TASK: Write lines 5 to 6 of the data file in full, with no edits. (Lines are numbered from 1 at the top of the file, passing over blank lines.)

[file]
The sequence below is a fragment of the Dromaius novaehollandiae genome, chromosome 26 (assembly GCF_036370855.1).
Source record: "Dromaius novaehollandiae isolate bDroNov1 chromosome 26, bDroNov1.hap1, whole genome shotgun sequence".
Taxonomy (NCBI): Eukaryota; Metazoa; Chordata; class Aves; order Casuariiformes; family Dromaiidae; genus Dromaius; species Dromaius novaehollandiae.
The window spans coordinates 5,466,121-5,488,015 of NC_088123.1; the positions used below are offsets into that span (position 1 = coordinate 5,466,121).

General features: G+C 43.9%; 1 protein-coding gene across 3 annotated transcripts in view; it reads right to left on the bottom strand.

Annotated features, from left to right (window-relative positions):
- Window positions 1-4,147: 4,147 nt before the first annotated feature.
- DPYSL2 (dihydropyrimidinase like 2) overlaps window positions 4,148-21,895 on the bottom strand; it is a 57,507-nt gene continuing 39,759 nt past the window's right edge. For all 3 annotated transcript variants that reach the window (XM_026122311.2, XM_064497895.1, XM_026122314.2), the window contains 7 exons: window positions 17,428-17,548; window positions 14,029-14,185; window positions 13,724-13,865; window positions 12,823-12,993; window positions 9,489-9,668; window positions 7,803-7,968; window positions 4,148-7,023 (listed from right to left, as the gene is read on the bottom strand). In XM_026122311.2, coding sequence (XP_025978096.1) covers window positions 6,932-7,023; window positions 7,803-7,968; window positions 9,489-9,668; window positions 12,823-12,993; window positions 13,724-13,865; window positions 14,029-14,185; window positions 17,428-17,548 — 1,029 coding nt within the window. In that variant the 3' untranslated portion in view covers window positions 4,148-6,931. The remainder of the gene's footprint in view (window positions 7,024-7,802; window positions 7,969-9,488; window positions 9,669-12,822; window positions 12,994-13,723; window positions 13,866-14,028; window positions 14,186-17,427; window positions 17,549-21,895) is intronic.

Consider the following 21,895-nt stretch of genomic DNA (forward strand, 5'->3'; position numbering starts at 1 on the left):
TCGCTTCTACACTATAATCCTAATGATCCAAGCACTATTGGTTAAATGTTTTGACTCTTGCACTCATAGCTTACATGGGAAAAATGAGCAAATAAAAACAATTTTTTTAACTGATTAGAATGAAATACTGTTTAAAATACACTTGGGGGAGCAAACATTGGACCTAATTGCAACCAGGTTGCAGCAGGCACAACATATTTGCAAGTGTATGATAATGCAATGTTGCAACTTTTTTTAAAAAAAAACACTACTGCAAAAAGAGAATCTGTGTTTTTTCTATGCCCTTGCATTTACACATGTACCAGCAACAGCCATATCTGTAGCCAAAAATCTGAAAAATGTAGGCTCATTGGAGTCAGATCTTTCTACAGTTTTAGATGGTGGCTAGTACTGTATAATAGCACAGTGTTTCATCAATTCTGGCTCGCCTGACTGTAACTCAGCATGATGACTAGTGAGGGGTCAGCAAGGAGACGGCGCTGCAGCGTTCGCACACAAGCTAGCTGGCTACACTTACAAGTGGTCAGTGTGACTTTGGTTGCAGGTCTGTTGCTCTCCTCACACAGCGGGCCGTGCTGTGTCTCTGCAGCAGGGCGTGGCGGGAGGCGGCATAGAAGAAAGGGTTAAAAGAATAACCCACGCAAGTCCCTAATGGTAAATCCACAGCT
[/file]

General features: G+C 43.9%; 1 protein-coding gene across 3 annotated transcripts in view; it reads right to left on the bottom strand.

Annotated features, from left to right (window-relative positions):